Despite the severe economic downturn of 2020, the U.S. construction industry grew. Direct expenditures for building and nonbuilding construction climbed $51.7 billion to reach $1.4 billion for the year. Total jobs supported by construction grew by 400,000. And construction’s percentage of total U.S. GDP rose from 19.5% in 2019 to 21% in 2020.
In the annual NAIOP Research Foundation study, “Economic Impacts of Commercial Real Estate,” Stephen S. Fuller, Ph.D., university professor emeritus, Schar School of Policy and Government at George Mason University, detailed construction activity and impact across real estate sectors, analyzed factors impacting growth rates and argued that robust support of construction activity in commercial real estate and other sectors could drive America’s economic recovery.
In researching this report, what stood out to you as a surprising finding?
SF: My biggest surprise was that residential performed so strongly and gained strength over the course of the year. But interest rates were at historic lows, millennials had begun to have families, and they were having to isolate and work at home. For many people living in small places, it was time to make a decision on housing, so the residential market was strong. It grew in dollar terms and pulled the construction industry up with it.
Other real estate sectors – office, manufacturing, warehouse and retail – were impacted somewhat differently depending on how much their economy was disrupted. Those economic patterns were already present in recent years and they were accelerated by the pandemic. Manufacturing and retail were already negative before 2020, and office had been soft because the sector has maintained a big vacancy rate.
Going forward, I think the shift in office space, retail and maybe manufacturing will be a greater emphasis on renovation, modernization and redesign – rethinking our space utilization.
What do you expect to happen with office construction or renovation in 2021?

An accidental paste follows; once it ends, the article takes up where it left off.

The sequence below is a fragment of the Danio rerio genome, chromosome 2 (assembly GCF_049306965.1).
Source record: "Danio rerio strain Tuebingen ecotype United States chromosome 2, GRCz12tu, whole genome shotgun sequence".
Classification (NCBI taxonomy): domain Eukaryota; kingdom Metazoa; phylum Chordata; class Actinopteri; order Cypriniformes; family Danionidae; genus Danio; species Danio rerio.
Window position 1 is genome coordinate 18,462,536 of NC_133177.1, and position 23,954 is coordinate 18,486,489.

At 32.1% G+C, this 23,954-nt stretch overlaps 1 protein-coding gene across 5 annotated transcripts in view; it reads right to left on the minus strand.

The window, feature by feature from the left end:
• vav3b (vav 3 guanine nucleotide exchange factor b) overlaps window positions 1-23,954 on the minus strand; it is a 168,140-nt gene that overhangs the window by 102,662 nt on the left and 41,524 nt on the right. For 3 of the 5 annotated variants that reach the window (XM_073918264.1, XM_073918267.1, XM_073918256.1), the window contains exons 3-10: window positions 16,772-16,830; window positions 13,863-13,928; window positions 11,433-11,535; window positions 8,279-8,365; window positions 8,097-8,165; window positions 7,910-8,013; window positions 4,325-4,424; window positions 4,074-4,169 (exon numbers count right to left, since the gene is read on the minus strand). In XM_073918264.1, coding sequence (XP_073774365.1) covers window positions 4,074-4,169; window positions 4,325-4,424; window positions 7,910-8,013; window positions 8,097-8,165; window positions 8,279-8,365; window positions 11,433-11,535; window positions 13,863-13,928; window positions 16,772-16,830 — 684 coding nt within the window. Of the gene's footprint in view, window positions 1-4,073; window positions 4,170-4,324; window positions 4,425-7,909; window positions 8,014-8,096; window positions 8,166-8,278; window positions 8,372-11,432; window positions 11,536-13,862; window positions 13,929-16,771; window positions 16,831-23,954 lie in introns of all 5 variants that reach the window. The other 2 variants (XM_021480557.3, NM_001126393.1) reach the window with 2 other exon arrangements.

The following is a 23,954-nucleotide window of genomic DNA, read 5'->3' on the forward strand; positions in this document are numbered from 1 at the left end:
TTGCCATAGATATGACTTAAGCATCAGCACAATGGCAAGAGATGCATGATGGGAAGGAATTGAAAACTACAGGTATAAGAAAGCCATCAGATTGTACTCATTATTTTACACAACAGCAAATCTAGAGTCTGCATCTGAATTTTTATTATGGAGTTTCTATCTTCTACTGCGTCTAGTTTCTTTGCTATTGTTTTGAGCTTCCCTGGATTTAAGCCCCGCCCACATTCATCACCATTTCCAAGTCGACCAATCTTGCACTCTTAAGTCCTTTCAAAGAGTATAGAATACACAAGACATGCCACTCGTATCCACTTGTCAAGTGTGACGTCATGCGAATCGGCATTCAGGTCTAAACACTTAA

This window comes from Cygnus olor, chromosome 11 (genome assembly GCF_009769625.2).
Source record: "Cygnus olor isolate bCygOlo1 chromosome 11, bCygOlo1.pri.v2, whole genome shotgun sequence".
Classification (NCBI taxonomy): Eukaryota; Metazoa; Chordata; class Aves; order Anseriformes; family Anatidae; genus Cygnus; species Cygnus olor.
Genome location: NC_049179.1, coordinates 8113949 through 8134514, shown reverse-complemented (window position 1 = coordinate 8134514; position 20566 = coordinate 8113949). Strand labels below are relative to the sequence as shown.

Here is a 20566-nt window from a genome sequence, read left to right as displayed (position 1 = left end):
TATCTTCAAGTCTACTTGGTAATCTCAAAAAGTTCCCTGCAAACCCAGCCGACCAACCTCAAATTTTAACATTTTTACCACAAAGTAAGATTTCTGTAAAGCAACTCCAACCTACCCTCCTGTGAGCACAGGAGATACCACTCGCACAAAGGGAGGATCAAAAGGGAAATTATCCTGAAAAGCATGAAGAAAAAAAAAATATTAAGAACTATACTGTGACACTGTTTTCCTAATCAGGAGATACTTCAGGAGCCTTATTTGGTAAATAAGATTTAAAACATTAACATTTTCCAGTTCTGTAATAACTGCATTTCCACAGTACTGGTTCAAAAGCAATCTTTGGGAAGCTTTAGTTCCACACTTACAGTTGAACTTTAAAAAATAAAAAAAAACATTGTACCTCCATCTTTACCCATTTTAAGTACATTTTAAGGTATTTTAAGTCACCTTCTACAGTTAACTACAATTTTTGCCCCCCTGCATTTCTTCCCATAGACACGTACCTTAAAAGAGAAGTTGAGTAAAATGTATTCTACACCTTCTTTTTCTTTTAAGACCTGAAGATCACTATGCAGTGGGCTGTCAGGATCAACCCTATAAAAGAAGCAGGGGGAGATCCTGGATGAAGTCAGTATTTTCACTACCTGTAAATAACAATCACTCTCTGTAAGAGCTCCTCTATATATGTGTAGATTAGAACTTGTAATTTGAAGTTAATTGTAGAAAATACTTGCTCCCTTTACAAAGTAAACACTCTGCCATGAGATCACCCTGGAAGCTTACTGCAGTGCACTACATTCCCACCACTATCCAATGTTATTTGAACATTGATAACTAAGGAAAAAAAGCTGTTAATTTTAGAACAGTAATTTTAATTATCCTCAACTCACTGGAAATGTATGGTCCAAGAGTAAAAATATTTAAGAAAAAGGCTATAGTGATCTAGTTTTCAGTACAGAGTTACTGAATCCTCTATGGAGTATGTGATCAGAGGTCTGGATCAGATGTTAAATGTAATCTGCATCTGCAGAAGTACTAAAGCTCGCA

SF: There isn’t great demand for new, high-end space. In Washington, D.C., for example, several very large, almost iconic projects have been cancelled. But I think there will be a continuing demand for new, modern office space. The overall economy is on a path to recovery and more of our work is done in office settings. In markets that are tighter for Class A and B space, companies will build office buildings this year and next. I think we are going to make better use of existing office space, and companies that are trying to recover lost revenues will be more thoughtful about what kind of office space they want. Also, we could certainly see a lot of office renovation focused on assuring sufficient social distancing in the workplace. I think the office market, like retail, has seen a sea change that is going to alter demand patterns this decade. This is not a short-term trend.
In the report, you describe warehouse construction as a bright spot in 2020. How do you see that sector performing in the next few years?
SF: Realistically, I think they have gotten a little ahead of themselves. You can throw up warehouses pretty quickly, the cost per square foot is quite modest and they go into industrial districts, so it’s relatively easy to get permits. I think that sector will continue to grow but I don’t think the growth will accelerate in the short term. Also, retail centers and big box stores will see the return of more in-person shoppers this year as more people get vaccinated, and that might impact the growth of e-commerce.